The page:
Figurines by Robert Vaughan

Today my mother broke every dish in the house. The Lladro Three Wisemen were the first to go. I didn’t mind, in fact, I even helped her trash those Asian figurines that loomed on the former glass shelf unit in our living room. She’d bought them when she took a Feng Shui extension program at the local college.

The whole thing took less than an hour, and when we’d finished, mom said, “Fuck your father, let’s get in the Explorer and drive to Florida.”

My sister was starting to decoupage ash-trays out of ceramic plate fragments. “Don’t do that, Frieda,” I said. “You might cut yourself.”

Before we reached the interstate, Frieda fell asleep. In the quiet twilight, I thought about the Wisemen, broken dishes, shards of rubbish. Just before leaving the house, I’d snatched a Fu Dog head, stuffed it in my coat pocket for protection. Now I rubbed it, feeling the jagged edges at its broken neck.

I glanced sideways at mom, but she stared straight ahead, jaw clenched. I wanted to ask if we would ever come back, but I knew the answer.


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Filed under Robert Vaughan

18 responses to “Figurines by Robert Vaughan

  1. oh sad sad sad sad sad. i’ve been there. i know the breakage, it can break a heart. good story. i’m glad he brought what remained of the fu dog.

  2. I wonder what the dog head meant to him, maybe a fragment of what he’d lost? Nicely told.

  3. Frank D

    Nice story, heart-breaking in such a short span of time.

  4. I loved the action, the shattering of things that tied them to an unhappy place, yet the need for the main character to bring a part of that with him. Nicely done, Robert.

  5. JR Price

    Wow, your story is so sad, I feel for those kids. True to life, this one!

  6. Kim Hutchinson

    Saw this first on fictionaut, and loved it there, too!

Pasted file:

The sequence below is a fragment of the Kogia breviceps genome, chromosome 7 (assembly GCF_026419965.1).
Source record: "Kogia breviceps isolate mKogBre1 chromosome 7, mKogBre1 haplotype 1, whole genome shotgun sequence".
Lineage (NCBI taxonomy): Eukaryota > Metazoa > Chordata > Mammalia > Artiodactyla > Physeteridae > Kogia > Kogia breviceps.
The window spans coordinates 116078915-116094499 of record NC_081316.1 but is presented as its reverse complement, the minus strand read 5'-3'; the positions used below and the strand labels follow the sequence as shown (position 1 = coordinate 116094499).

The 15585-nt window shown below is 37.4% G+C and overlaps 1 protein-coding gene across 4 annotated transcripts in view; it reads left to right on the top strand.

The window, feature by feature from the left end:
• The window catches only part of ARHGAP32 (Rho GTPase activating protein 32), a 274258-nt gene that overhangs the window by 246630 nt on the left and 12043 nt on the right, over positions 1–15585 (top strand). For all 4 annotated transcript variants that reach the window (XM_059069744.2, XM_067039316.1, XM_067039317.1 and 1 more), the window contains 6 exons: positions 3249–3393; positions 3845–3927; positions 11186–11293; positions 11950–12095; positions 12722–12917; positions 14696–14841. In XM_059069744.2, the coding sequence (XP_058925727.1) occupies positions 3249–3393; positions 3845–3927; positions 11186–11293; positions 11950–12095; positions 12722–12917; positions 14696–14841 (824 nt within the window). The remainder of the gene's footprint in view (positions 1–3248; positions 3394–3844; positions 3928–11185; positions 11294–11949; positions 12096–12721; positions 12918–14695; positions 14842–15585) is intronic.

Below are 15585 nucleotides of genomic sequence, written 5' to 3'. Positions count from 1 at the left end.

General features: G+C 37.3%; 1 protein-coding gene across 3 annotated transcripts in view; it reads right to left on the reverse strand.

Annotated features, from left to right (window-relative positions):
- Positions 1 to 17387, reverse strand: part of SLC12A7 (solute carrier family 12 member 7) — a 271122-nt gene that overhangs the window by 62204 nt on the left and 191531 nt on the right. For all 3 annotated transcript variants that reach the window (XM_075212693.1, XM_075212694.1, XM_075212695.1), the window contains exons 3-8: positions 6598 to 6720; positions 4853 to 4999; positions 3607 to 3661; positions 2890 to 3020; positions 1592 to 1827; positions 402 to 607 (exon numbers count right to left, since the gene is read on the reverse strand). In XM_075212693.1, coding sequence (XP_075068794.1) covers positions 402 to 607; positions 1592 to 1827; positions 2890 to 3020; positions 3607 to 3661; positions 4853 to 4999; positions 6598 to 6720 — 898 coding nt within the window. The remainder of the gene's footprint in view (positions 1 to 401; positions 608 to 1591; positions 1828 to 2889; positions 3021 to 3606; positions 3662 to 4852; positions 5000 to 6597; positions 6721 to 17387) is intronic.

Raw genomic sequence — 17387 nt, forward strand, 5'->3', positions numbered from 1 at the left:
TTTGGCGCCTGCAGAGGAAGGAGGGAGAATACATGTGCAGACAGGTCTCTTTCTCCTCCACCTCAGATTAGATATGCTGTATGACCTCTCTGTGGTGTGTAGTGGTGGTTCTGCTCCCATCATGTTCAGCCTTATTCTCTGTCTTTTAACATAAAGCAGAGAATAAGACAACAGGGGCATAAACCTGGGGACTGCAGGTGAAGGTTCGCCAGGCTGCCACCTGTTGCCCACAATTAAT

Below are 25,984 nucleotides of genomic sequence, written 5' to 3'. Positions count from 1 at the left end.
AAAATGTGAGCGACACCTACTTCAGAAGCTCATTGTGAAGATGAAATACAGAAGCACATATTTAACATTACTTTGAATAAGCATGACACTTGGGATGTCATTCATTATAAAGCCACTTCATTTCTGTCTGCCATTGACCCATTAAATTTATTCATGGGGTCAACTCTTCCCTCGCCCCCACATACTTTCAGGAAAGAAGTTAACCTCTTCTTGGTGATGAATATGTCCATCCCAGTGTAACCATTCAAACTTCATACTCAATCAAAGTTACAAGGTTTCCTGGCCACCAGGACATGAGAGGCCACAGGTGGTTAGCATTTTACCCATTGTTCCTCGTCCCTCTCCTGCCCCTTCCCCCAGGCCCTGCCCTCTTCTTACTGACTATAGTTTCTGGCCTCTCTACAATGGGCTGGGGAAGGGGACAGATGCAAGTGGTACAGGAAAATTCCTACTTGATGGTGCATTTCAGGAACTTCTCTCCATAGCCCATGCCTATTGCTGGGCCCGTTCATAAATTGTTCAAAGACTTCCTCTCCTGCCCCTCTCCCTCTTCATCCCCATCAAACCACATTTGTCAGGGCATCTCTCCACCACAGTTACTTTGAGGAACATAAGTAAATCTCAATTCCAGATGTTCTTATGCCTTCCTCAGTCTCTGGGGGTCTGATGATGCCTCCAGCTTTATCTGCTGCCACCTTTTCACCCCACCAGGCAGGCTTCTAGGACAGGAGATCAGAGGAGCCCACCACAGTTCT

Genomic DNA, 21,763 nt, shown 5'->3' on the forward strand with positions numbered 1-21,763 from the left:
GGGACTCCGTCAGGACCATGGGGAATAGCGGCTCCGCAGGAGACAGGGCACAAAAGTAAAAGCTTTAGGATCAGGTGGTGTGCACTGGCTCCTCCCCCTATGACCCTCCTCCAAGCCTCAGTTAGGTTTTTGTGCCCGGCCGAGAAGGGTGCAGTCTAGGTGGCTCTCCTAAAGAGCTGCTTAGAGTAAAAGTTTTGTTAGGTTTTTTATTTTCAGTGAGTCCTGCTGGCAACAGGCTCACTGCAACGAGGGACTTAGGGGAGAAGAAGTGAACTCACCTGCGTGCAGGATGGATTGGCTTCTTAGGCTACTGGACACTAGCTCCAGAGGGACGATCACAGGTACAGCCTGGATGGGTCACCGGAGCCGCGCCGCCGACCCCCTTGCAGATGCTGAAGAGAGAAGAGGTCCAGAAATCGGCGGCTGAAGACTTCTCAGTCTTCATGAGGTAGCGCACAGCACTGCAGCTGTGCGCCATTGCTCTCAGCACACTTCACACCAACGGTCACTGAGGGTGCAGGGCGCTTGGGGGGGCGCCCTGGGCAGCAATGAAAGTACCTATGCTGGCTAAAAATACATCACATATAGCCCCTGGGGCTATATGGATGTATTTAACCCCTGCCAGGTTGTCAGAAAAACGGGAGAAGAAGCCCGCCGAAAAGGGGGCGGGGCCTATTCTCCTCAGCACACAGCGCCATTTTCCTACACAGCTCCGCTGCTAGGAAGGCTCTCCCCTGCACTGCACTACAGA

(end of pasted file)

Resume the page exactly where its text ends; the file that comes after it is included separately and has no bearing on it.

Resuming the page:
7. Cynthia

    A fantasy of mine would be to break every dish in the entire house and then see how I feel standing there among the ruins. What a stark contrast to the theme of silence this week. Great imagination, I can only hope!

  8. Wallace

    The breaking of everything really struck me symbolically in this, the breaking of a heart. I like when Frieda is decoupaging in the middle and it was as if she is trying so hard to piece things back together, things that may never get mended, as the end of your story suggests. And I also like the amorphous ending. Great job!

  9. grey johnson

    I find good mostly in the details, and you hammered me with this. The creepy-shades-of-blue Lladro, the Feng Shui, the “former” glass shelves – so many images for me to see in this very real series of events. You got a lot of mileage out of less than 250 words. Superior.

  10. Len

    i think this is my favortie story of yours. you’ve packed it all in and there are no wasted words. bravo.

  11. John Riley

    What a great story. The selection of details is pitch perfect. The mom who takes Feng Shui classes but can’t balance her life and the daughter attempting to make something out of the shattered pieces. The son turning to a Fu Dog head for protection. Excellent.

  12. Shari

    My favorite story in the collection. Such drama in this tight space. Love the twist on the theme of silence. POW!

  13. Don

    Anyone who went through parents divorcing can relate to this one. A brilliant study with just the perfect amount of details. Love the Fu Dog shard he takes. So sad, I read it over and over.

  14. kelly

    I like the ambiguity of the title – took it that figurines were literal in terms of the action, but figurative in terms of the emotional sense of the piece – broken in their own ways, shards of a some former whole, abandoning, piecing things together or finding some important part intact somehow. Nice.

  15. I read this a couple times on Fictionaut. The Fu Dog head feels so magical to me.

  16. stephen

    i like the detachment in the narrator’s voice here because it leaves so much space. it’s in the noting of which figurines went first, in referring to the assembling of fragments as decoupage, in the naming of the fu dog head. the rubbing of the jagged edge of the neck seems the only point of contact with the narrator and that’s to me what makes the piece so terribly sad.

    well played.

  17. Loved this – the mother studying Feng Shui at the local college… the noise of the destruction… the silence in the car as the mother drives away – the boy playing with a shard of glass – for me, not nostalgic; rather, portent of self-harm maybe. Scary and all too true to lives on the edge. Doris

  18. Pingback: Week #32 – Silence | 52|250 A Year of Flash

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